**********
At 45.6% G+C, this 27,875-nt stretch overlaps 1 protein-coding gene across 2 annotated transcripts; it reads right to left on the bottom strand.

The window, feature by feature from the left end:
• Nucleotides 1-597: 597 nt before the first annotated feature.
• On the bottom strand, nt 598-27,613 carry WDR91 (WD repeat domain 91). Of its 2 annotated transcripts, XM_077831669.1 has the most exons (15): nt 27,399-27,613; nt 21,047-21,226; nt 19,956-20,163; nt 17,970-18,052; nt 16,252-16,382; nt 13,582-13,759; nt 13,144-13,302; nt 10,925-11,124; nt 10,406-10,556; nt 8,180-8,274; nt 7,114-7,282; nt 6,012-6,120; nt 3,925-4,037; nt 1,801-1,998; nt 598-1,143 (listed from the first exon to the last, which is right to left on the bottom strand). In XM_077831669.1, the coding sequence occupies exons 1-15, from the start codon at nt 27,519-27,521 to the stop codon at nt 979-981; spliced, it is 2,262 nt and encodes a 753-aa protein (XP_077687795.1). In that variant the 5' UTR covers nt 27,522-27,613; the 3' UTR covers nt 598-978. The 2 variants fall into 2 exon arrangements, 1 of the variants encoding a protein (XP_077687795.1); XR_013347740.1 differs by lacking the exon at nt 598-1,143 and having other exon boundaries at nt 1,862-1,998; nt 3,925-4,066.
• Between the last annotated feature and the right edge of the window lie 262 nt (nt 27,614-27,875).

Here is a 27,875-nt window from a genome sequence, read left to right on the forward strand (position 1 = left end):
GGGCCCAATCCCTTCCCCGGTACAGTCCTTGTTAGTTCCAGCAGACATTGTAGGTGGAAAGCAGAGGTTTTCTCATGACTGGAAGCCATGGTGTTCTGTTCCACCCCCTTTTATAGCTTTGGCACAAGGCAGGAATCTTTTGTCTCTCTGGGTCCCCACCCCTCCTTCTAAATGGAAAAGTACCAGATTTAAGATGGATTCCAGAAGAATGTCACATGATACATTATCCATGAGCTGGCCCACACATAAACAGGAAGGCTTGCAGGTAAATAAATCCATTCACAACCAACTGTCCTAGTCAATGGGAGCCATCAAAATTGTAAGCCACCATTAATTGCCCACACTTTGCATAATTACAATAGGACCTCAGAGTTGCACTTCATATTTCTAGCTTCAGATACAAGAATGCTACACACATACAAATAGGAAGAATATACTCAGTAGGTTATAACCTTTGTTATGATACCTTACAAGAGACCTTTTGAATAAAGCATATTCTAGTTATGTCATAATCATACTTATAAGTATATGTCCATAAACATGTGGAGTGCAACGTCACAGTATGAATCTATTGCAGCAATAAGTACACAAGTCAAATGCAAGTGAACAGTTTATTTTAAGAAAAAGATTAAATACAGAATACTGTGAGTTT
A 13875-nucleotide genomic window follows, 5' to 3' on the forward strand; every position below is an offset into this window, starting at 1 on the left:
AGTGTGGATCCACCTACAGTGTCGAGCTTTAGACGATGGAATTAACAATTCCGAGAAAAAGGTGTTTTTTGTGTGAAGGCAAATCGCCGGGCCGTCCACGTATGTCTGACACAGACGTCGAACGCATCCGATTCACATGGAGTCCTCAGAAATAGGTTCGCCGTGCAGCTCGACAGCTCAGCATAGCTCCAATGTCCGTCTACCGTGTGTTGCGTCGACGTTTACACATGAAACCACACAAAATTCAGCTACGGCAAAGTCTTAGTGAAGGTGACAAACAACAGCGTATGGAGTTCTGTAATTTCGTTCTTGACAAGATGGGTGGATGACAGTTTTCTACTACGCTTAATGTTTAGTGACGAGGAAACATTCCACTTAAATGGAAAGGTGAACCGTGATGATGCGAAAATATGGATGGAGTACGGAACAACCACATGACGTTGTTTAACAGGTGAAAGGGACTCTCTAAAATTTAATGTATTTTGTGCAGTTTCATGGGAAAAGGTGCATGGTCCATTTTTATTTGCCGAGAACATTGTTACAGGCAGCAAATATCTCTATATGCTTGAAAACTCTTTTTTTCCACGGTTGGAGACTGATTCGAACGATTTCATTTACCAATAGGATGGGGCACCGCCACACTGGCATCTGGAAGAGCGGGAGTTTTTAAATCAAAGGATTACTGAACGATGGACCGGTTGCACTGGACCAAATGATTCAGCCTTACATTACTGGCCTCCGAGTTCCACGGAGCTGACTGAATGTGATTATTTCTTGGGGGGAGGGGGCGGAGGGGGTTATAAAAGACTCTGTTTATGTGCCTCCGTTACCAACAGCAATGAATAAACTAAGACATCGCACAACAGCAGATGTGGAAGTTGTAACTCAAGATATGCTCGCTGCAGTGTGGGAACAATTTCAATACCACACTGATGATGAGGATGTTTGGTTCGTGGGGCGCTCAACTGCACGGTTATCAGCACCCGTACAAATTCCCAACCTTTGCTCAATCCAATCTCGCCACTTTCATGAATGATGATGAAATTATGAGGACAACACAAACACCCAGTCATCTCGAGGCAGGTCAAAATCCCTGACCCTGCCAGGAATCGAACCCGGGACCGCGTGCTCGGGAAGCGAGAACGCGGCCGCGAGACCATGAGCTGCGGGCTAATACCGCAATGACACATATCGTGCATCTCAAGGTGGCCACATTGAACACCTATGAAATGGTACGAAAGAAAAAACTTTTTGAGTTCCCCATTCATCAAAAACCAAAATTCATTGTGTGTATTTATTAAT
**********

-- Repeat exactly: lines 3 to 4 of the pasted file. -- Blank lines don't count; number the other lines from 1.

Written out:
• Nucleotides 1-597: 597 nt before the first annotated feature.
• On the bottom strand, nt 598-27,613 carry WDR91 (WD repeat domain 91). Of its 2 annotated transcripts, XM_077831669.1 has the most exons (15): nt 27,399-27,613; nt 21,047-21,226; nt 19,956-20,163; nt 17,970-18,052; nt 16,252-16,382; nt 13,582-13,759; nt 13,144-13,302; nt 10,925-11,124; nt 10,406-10,556; nt 8,180-8,274; nt 7,114-7,282; nt 6,012-6,120; nt 3,925-4,037; nt 1,801-1,998; nt 598-1,143 (listed from the first exon to the last, which is right to left on the bottom strand). In XM_077831669.1, the coding sequence occupies exons 1-15, from the start codon at nt 27,519-27,521 to the stop codon at nt 979-981; spliced, it is 2,262 nt and encodes a 753-aa protein (XP_077687795.1). In that variant the 5' UTR covers nt 27,522-27,613; the 3' UTR covers nt 598-978. The 2 variants fall into 2 exon arrangements, 1 of the variants encoding a protein (XP_077687795.1); XR_013347740.1 differs by lacking the exon at nt 598-1,143 and having other exon boundaries at nt 1,862-1,998; nt 3,925-4,066.